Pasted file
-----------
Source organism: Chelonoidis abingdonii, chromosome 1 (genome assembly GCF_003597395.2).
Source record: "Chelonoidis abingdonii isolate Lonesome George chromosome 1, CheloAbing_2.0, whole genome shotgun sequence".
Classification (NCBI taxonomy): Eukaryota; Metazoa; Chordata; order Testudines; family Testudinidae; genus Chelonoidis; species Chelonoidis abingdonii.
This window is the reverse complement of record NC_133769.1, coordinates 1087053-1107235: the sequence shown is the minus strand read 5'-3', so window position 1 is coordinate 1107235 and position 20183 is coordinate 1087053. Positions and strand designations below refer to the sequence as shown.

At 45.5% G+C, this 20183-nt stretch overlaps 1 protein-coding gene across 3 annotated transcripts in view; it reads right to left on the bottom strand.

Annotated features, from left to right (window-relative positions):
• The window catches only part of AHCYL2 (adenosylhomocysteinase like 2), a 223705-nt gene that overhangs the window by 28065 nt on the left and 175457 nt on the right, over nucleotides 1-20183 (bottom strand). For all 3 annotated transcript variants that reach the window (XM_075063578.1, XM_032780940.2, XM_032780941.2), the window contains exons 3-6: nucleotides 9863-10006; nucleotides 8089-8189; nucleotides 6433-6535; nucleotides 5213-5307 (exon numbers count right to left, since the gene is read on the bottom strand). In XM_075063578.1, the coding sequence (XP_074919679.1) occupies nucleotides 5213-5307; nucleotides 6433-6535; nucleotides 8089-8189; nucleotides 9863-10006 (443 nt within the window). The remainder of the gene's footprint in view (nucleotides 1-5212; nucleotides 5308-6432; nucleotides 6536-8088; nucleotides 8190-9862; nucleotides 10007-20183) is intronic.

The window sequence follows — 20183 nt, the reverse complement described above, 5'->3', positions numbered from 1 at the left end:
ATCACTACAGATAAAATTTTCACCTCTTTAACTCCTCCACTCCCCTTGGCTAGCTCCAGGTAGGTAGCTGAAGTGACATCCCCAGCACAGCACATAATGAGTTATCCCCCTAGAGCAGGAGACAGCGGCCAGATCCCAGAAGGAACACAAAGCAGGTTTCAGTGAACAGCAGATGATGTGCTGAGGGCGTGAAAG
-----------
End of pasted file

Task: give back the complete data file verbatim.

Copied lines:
Source organism: Chelonoidis abingdonii, chromosome 1 (genome assembly GCF_003597395.2).
Source record: "Chelonoidis abingdonii isolate Lonesome George chromosome 1, CheloAbing_2.0, whole genome shotgun sequence".
Classification (NCBI taxonomy): Eukaryota; Metazoa; Chordata; order Testudines; family Testudinidae; genus Chelonoidis; species Chelonoidis abingdonii.
This window is the reverse complement of record NC_133769.1, coordinates 1087053-1107235: the sequence shown is the minus strand read 5'-3', so window position 1 is coordinate 1107235 and position 20183 is coordinate 1087053. Positions and strand designations below refer to the sequence as shown.

At 45.5% G+C, this 20183-nt stretch overlaps 1 protein-coding gene across 3 annotated transcripts in view; it reads right to left on the bottom strand.

Annotated features, from left to right (window-relative positions):
• The window catches only part of AHCYL2 (adenosylhomocysteinase like 2), a 223705-nt gene that overhangs the window by 28065 nt on the left and 175457 nt on the right, over nucleotides 1-20183 (bottom strand). For all 3 annotated transcript variants that reach the window (XM_075063578.1, XM_032780940.2, XM_032780941.2), the window contains exons 3-6: nucleotides 9863-10006; nucleotides 8089-8189; nucleotides 6433-6535; nucleotides 5213-5307 (exon numbers count right to left, since the gene is read on the bottom strand). In XM_075063578.1, the coding sequence (XP_074919679.1) occupies nucleotides 5213-5307; nucleotides 6433-6535; nucleotides 8089-8189; nucleotides 9863-10006 (443 nt within the window). The remainder of the gene's footprint in view (nucleotides 1-5212; nucleotides 5308-6432; nucleotides 6536-8088; nucleotides 8190-9862; nucleotides 10007-20183) is intronic.

The window sequence follows — 20183 nt, the reverse complement described above, 5'->3', positions numbered from 1 at the left end:
ATCACTACAGATAAAATTTTCACCTCTTTAACTCCTCCACTCCCCTTGGCTAGCTCCAGGTAGGTAGCTGAAGTGACATCCCCAGCACAGCACATAATGAGTTATCCCCCTAGAGCAGGAGACAGCGGCCAGATCCCAGAAGGAACACAAAGCAGGTTTCAGTGAACAGCAGATGATGTGCTGAGGGCGTGAAAG